India Upbringing Shaped Designer Sheena Trevedi

By Sara Bauknecht Pittsburgh Post-Gazette.

PITTSBURGH

Stitch together the traditions of India with the comfort of Pittsburgh living and the chicness of New York City, and you've got the style of fashion designer Sheena Trivedi.

Since 2012, when she launched her first collection, the 30-year-old Pittsburgh native has been making a name for herself in the New York and international fashion scenes with women- and menswear that combine classic and contemporary design elements.

"I wanted to create garments and a line that isn't a hassle to wear," she says. "What makes me the happiest is (seeing) someone walking down the street wearing something I created. That's the most amazing feeling."

Her clothes were paraded down the runway during New York Fashion Week, which concluded last week. Pieces that were featured were from her spring/summer 2015 collection.

She credits her family for fueling her interest in fashion at a young age. She attended events at India Fashion Week during her family's trips there, and her mom is an accessories designer.

"It's always been part of my life," she says.

After attending boarding school in Switzerland as a teen, she returned home to study international business, marketing and sales with a minor in Spanish at the University of Pittsburgh, followed by taking part in an entrepreneurship program at the university's Katz Graduate School of Business.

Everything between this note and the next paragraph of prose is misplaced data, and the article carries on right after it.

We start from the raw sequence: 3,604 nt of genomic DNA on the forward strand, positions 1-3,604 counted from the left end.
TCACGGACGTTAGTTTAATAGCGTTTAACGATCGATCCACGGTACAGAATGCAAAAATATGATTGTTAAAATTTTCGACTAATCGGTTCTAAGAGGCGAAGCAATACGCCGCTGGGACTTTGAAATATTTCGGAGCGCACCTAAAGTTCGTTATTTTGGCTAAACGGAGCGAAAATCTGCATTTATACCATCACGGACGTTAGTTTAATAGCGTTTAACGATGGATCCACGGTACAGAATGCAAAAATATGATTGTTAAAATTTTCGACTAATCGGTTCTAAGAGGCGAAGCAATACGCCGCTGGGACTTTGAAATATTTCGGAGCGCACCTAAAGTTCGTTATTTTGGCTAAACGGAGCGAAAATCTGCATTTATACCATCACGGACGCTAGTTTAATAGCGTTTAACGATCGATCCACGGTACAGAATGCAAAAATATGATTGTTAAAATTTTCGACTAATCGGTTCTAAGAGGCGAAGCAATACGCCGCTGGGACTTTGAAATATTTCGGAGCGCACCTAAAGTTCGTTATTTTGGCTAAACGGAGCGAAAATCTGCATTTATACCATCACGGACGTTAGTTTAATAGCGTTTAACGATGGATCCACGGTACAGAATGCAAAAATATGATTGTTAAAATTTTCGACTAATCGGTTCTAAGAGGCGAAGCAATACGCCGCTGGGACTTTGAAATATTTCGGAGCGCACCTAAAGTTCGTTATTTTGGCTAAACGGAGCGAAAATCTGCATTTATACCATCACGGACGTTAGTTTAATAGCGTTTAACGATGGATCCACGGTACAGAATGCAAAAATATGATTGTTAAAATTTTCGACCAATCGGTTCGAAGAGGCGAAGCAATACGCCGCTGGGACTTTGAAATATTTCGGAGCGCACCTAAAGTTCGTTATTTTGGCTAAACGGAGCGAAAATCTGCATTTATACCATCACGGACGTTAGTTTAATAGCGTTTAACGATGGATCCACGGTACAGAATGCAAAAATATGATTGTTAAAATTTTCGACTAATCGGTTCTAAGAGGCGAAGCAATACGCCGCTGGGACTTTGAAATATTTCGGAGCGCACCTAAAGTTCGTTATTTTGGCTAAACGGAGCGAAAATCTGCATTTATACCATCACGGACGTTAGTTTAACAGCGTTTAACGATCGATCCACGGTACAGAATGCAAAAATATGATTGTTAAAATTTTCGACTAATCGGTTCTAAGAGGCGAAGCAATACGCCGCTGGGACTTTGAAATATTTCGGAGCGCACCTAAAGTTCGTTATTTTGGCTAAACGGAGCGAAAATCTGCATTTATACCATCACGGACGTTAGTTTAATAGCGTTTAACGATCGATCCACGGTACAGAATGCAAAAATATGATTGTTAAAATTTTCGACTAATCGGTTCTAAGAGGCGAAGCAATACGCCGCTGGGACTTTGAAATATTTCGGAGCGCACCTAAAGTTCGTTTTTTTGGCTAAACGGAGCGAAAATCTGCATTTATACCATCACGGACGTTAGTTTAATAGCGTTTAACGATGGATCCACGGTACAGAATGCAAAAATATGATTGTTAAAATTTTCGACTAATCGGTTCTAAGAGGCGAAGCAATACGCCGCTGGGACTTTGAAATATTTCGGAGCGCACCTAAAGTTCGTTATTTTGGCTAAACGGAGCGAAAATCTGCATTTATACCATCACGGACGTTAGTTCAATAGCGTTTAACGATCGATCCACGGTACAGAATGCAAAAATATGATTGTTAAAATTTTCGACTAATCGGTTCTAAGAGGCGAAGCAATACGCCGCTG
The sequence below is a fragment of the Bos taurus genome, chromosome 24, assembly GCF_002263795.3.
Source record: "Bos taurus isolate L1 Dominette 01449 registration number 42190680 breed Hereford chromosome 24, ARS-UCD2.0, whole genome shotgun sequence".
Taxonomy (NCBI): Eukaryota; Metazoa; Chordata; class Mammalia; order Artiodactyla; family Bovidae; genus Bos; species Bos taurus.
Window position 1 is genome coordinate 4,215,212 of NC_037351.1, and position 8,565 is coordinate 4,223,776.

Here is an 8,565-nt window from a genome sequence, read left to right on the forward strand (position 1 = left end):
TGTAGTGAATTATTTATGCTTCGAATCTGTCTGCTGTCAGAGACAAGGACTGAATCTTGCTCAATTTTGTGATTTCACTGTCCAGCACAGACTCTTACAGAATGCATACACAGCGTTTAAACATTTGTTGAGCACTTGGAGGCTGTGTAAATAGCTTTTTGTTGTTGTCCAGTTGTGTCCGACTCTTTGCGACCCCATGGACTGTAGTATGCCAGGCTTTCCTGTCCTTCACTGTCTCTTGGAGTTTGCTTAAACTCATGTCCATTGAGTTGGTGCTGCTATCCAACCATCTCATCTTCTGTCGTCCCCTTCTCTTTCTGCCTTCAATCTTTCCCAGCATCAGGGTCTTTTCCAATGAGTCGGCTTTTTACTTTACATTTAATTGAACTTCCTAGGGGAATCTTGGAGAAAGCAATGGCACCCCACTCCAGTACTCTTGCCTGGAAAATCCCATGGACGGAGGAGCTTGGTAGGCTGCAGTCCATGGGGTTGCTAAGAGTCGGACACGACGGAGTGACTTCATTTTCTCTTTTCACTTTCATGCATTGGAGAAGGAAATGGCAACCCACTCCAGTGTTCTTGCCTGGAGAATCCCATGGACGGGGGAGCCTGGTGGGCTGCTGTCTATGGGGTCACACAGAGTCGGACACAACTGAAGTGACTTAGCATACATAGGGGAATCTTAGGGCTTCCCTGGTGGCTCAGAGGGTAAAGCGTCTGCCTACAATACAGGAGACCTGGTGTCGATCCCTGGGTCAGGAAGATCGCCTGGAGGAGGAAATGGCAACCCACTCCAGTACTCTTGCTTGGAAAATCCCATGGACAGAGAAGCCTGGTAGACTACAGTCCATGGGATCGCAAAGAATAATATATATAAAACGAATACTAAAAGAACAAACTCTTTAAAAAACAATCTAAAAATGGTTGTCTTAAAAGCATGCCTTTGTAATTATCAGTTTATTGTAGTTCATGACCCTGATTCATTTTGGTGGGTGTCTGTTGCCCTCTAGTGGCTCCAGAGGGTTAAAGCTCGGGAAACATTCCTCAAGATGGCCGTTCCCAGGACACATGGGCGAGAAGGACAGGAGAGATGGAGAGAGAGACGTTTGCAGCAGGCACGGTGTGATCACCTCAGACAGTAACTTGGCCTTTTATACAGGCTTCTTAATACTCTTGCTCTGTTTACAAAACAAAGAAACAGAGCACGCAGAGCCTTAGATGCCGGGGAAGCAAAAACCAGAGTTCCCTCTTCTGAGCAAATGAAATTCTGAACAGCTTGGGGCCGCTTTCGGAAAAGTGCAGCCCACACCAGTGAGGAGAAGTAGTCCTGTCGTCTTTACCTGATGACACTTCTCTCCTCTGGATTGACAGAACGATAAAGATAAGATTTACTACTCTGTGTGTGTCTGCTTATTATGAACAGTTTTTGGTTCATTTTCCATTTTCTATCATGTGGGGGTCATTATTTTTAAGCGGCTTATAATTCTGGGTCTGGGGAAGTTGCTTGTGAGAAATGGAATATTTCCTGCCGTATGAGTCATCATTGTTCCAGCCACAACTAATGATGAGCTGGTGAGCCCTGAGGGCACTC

In 2009 she moved to New York City. To get her foot in the city's competitive fashion world she participated in workshops at the Fashion Institute of Technology and Parsons at The New School. She put her new knowledge of the industry to work as a buyer at Saks Fifth Avenue.

"I wanted to learn a little bit about everything," she says.

Starting a fashion line also has presented its share of on-the-job learning.

"Everyday I face challenges. It's the fashion industry. It's one of the most cut-throat industries," she says. "There's the creative sense and there's also the business side. You can make pretty things, but if it doesn't sell and you can't deliver there's no point."

She strives to differentiate her style from what else is on the market by keeping her aesthetic an amalgamation of her background. Her clothes are made in a factory in New Delhi, but she designs them in New York. Many pieces mix fabrics, and they can range from jersey to chiffon. More elaborate styles are embroidered by hand.

And there's a bit of Pittsburgh in there, too.

The city possesses "a comfort factor," she says, adding that she incorporates that comfort into her collection through luxe interpretations of streetwear. "That's the whole essence of Pittsburgh. It becomes one big family. Everyone comes together, especially when the Steelers are playing."

Her latest collection that debuted at Fashion Week is entitled "Lovers of Today," partly influenced by her own recent wedding.

"It almost struck me like a lightning bolt," she says about falling in love. "If you look at the collection there are a lot of references to lightning bolts and weather. ... At the end of a rainy day there's always something good that comes out of it."

So far good things have come her way. Her clothes are carried at boutiques across the country, including two international accounts.

Her dream is to open boutiques someday in the places she loves: New York, Paris, India and, of course, her hometown.

"You can take the girl out of Pittsburgh, but you can't take Pittsburgh out of the girl," she says.

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